Gnaeus Pompeius Magnus (Latin: [ˈŋnae̯.ʊs pɔmˈpɛjjʊs ˈmaŋnʊs]; 29 September 106 BC – 28 September 48 BC), known in English as Pompey the Great (/ˈpɒmp/), was a leading Roman general and statesman. He played a significant role in the transformation of Rome from Republic to Empire. He was also (for a time) a student of Roman general Sulla as well as the political ally (and later enemy) of Julius Caesar.

Gnaeus Pompeius Magnus
1st-century AD bust of Pompey, after an original from c. 55–50 BC[1]
Born29 September 106 BC
Died28 September 48 BC (aged 57)
Cause of deathAssassination
Resting placeAlbanum, Italy, Roman Republic
OccupationMilitary commander and politician
OrganizationFirst Triumvirate
OfficeRoman consul (70, 55, 52 BC)
Governor of Hispania Ulterior (58–55 BC)
Spouse(s)Antistia (86–82 BC, divorced)
Aemilia (82 BC, her death)
Mucia Tertia (79–61 BC, divorced)
Julia (59–54 BC, her death)
Cornelia Metella (52–48 BC, his death)
ChildrenGnaeus, Pompeia, and Sextus
Military career
AllegianceRoman Republic
Years89–48 BC
ConflictsSocial War
Sulla's civil war
Sertorian War
Third Servile War
Campaign against the Cilician pirates
Third Mithridatic War
Caesar's civil war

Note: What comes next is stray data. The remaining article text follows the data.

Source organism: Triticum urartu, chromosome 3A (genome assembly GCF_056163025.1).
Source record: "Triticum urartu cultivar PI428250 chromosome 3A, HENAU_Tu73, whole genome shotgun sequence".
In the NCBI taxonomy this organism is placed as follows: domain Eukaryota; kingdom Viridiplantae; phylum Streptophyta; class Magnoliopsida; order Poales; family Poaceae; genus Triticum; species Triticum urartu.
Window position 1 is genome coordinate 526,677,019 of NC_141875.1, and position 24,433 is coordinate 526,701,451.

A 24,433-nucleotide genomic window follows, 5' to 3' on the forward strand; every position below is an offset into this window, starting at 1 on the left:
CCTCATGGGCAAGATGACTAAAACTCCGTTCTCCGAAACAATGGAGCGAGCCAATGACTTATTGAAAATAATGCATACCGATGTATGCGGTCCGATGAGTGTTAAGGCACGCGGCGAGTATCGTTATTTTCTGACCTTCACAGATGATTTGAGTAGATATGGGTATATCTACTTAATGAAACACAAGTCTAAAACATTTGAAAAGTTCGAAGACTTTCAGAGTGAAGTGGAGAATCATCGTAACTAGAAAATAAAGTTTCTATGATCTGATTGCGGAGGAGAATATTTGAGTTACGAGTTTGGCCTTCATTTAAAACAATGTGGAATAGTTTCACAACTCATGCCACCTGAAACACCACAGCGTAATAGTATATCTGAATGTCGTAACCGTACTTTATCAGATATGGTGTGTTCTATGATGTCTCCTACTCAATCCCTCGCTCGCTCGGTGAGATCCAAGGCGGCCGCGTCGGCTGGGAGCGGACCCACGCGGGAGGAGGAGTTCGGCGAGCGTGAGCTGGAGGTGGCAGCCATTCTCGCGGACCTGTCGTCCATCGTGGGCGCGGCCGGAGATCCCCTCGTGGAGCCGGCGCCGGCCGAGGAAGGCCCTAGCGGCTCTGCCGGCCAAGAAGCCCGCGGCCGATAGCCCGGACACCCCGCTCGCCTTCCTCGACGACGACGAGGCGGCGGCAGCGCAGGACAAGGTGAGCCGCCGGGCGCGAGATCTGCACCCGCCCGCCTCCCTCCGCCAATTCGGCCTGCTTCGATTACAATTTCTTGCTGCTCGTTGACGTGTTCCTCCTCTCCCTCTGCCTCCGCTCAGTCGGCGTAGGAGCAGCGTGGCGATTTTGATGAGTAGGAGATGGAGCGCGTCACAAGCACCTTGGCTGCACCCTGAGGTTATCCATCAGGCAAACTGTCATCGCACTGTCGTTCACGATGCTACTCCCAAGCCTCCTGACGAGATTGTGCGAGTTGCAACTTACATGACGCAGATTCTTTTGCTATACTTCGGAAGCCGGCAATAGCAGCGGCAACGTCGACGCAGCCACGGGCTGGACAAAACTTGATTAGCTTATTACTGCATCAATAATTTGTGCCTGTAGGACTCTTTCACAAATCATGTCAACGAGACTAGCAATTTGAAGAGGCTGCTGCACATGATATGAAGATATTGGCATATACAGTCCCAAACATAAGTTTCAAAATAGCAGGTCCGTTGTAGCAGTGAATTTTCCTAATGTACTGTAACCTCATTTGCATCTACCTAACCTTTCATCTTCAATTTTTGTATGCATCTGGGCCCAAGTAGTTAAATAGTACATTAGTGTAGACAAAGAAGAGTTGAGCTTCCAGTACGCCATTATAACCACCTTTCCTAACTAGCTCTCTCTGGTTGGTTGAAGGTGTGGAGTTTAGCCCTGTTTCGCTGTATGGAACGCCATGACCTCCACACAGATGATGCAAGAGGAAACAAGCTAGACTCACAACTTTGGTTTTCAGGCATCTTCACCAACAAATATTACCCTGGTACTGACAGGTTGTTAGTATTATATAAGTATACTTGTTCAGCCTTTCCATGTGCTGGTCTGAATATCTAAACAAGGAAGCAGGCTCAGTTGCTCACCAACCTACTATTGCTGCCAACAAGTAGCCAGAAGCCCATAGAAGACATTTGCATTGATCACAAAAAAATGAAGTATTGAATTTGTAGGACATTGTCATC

Awards3 Roman triumphs

A member of the senatorial nobility, Pompey entered into a military career while still young. He rose to prominence serving the dictator Sulla as a commander in the civil war of 83–82 BC. Pompey's success as a general while young enabled him to advance directly to his first Roman consulship without following the traditional cursus honorum (the required steps to advance in a political career). He was elected as Roman consul on three occasions. He celebrated three Roman triumphs, served as a commander in the Sertorian War, the Third Servile War, the Third Mithridatic War, and in various other military campaigns. Pompey's early success earned him the cognomen Magnus – "the Great" – after his boyhood hero Alexander the Great. His adversaries also gave him the nickname adulescentulus carnifex ("teenage butcher") for his ruthlessness.[2]

In 60 BC, Pompey joined Crassus and Caesar in the military-political alliance known as the First Triumvirate. Pompey also married Caesar's daughter, Julia, which helped secure this partnership. After the deaths of Crassus and Julia, Pompey became an ardent supporter of the political faction the optimates— a conservative faction of the Roman Senate. Pompey and Caesar then began contending for leadership of the Roman state in its entirety, eventually leading to Caesar's Civil War. Pompey was defeated at the Battle of Pharsalus in 48 BC, and he sought refuge in Ptolemaic Egypt, where he was assassinated in a plot by the courtiers of Ptolemy XIII.